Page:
Asia Economic Outlook: Preparing for 2018 – More Growth and Challenges

Richard Martin, Managing Director, IMA Asia

Venue : Stamford American Auditorium (AmCham Office, 1 Scotts Rd, #23-03 Shaw Centre)

Date : December 05, 2017

Time : 11:45 AM - 1:30 PM

Price : $25.00

2017-12-05 11:45:00 2017-12-05 13:30:00 Asia/Singapore Asia Economic Outlook: Preparing for 2018 – More Growth and Challenges 2017 has been stronger than we expected at the start of this year. The outlook for 2018 has also improved, with the latest data highlighting a mild but broad global recovery. In this forecast, we’ll highlight how better global demand could lift growth across Asia in 2018. In many countries the impact is broad, ranging from stronger consumer and investment spending, to better government revenues, firmer currencies, and, for some, more inflation. Yet, 2018 also has daunting complexities that need watching. At the global level, the big issue is how markets and countries will perform as central bankers wind down quantitative easing. Q4 will also be our first opportunity to assess the impact of China’s 19th Party Congress in October. President Xi has turned China onto a new course, and aligning business strategy with China’s shifting political and policy winds will be just as important as the ups and downs of growth. Big question marks also hang over India and Indonesia after two challenging years in which growth ebbed in both countries. Stamford American Auditorium (AmCham Office, 1 Scotts Rd, #23-03 Shaw Centre) AmCham Singapore

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Description


Join us on December 5th for a interactive lunch session with IMA Asia's Managing Director Richard Martin who will be sharing his insights on Asia's economic outlook for 2018.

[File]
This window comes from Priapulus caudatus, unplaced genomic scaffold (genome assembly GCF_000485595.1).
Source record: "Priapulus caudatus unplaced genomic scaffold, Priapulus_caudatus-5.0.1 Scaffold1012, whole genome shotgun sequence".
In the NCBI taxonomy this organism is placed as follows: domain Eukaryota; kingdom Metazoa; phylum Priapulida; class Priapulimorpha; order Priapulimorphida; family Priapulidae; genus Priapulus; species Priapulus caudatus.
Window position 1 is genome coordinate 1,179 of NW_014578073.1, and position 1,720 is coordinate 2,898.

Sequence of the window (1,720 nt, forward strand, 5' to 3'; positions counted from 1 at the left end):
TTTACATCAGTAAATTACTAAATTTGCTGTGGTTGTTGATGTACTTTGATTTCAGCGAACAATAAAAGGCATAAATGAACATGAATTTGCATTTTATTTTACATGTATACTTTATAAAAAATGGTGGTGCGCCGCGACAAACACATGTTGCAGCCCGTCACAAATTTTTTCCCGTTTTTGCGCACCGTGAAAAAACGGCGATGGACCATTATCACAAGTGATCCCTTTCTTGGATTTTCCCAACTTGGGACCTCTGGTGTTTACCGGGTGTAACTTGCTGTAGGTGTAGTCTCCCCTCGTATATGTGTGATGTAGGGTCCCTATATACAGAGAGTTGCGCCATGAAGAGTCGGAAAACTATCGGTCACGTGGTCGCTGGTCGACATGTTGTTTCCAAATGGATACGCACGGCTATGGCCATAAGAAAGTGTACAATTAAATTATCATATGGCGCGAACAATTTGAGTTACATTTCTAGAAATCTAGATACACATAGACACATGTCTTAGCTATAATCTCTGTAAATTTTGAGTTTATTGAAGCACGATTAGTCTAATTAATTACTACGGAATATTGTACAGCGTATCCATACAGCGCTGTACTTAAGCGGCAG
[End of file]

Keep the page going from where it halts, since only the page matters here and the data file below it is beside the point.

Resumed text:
2017 has been stronger than we expected at the start of this year.
  The outlook for 2018 has also improved, with the latest data highlighting a mild but broad global recovery.  In this forecast, we’ll highlight how better global demand could lift growth across Asia in 2018.  In many countries the impact is broad, ranging from stronger consumer and investment spending, to better government revenues, firmer currencies, and, for some, more inflation.

Yet, 2018 also has daunting complexities that need watching.
  At the global level, the big issue is how markets and countries will perform as central bankers wind down quantitative easing.  Q4 will also be our first opportunity to assess the impact of China’s 19th Party Congress in October.  President Xi has turned China onto a new course, and aligning business strategy with China’s shifting political and policy winds will be just as important as the ups and downs of growth.  Big question marks also hang over India and Indonesia after two challenging years in which growth ebbed in both countries.

About the Speaker:


Richard Martin
Managing Director
IMA Asia

Richard Martin has over three decades of experience in analysis, research, publishing, and consulting in the Asia Pacific region.
  He is IMA Asia’s founder, and is responsible for the group’s activities in China, Hong Kong, Singapore, and Australia.  He is also IMA Asia’s lead analyst, with responsibility for guiding the team across 14 countries in the production of country assessments and market forecasts. Richard is also the founding editor of the monthly Asia Pacific Executive Brief and the quarterly Asia Forecast Book, and a chairman of the Asia CEO Forum.

Prior to founding IMA Asia in 1990, Richard served as the Economist Intelligence Unit’s Director for Southeast Asia based in Singapore, having joined the unit’s Asian operations in Hong Kong in 1980.
  During his time as Director, Richard set up the regional office in the city and built country CEO briefing programs with associates in Thailand, Malaysia, Indonesia, and Philippines.

Richard is regularly quoted in the media and since 2012 has been a fortnightly guest commentator on the outlook for Asian markets on CNBC.
  Richard holds an Honors Degree in Politics from Sydney University and a Master’s Degree in Asian Area Studies from London University (LSE and SOAS).